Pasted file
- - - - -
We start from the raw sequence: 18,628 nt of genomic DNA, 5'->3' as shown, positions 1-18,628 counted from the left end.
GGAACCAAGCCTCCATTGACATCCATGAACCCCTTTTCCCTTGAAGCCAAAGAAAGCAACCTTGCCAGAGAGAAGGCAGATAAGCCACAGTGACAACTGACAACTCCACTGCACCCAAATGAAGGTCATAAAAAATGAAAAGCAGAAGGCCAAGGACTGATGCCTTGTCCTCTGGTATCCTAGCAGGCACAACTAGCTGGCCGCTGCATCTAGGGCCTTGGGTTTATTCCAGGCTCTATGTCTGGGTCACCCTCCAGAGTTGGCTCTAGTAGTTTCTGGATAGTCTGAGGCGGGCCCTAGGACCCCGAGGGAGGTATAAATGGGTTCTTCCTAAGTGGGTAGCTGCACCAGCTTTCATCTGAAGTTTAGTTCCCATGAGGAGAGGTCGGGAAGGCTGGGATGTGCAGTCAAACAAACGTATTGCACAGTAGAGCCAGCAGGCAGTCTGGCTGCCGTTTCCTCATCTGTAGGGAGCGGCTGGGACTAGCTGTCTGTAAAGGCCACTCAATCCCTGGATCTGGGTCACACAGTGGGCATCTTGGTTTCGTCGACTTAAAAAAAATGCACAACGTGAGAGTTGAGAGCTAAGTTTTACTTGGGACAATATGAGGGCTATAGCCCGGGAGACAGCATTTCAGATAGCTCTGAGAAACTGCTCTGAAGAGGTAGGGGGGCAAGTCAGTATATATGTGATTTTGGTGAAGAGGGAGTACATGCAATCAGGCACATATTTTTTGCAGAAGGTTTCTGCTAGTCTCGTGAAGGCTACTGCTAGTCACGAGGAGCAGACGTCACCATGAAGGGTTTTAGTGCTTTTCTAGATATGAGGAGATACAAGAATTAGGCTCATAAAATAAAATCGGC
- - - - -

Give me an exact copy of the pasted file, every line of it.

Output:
We start from the raw sequence: 18,628 nt of genomic DNA, 5'->3' as shown, positions 1-18,628 counted from the left end.
GGAACCAAGCCTCCATTGACATCCATGAACCCCTTTTCCCTTGAAGCCAAAGAAAGCAACCTTGCCAGAGAGAAGGCAGATAAGCCACAGTGACAACTGACAACTCCACTGCACCCAAATGAAGGTCATAAAAAATGAAAAGCAGAAGGCCAAGGACTGATGCCTTGTCCTCTGGTATCCTAGCAGGCACAACTAGCTGGCCGCTGCATCTAGGGCCTTGGGTTTATTCCAGGCTCTATGTCTGGGTCACCCTCCAGAGTTGGCTCTAGTAGTTTCTGGATAGTCTGAGGCGGGCCCTAGGACCCCGAGGGAGGTATAAATGGGTTCTTCCTAAGTGGGTAGCTGCACCAGCTTTCATCTGAAGTTTAGTTCCCATGAGGAGAGGTCGGGAAGGCTGGGATGTGCAGTCAAACAAACGTATTGCACAGTAGAGCCAGCAGGCAGTCTGGCTGCCGTTTCCTCATCTGTAGGGAGCGGCTGGGACTAGCTGTCTGTAAAGGCCACTCAATCCCTGGATCTGGGTCACACAGTGGGCATCTTGGTTTCGTCGACTTAAAAAAAATGCACAACGTGAGAGTTGAGAGCTAAGTTTTACTTGGGACAATATGAGGGCTATAGCCCGGGAGACAGCATTTCAGATAGCTCTGAGAAACTGCTCTGAAGAGGTAGGGGGGCAAGTCAGTATATATGTGATTTTGGTGAAGAGGGAGTACATGCAATCAGGCACATATTTTTTGCAGAAGGTTTCTGCTAGTCTCGTGAAGGCTACTGCTAGTCACGAGGAGCAGACGTCACCATGAAGGGTTTTAGTGCTTTTCTAGATATGAGGAGATACAAGAATTAGGCTCATAAAATAAAATCGGC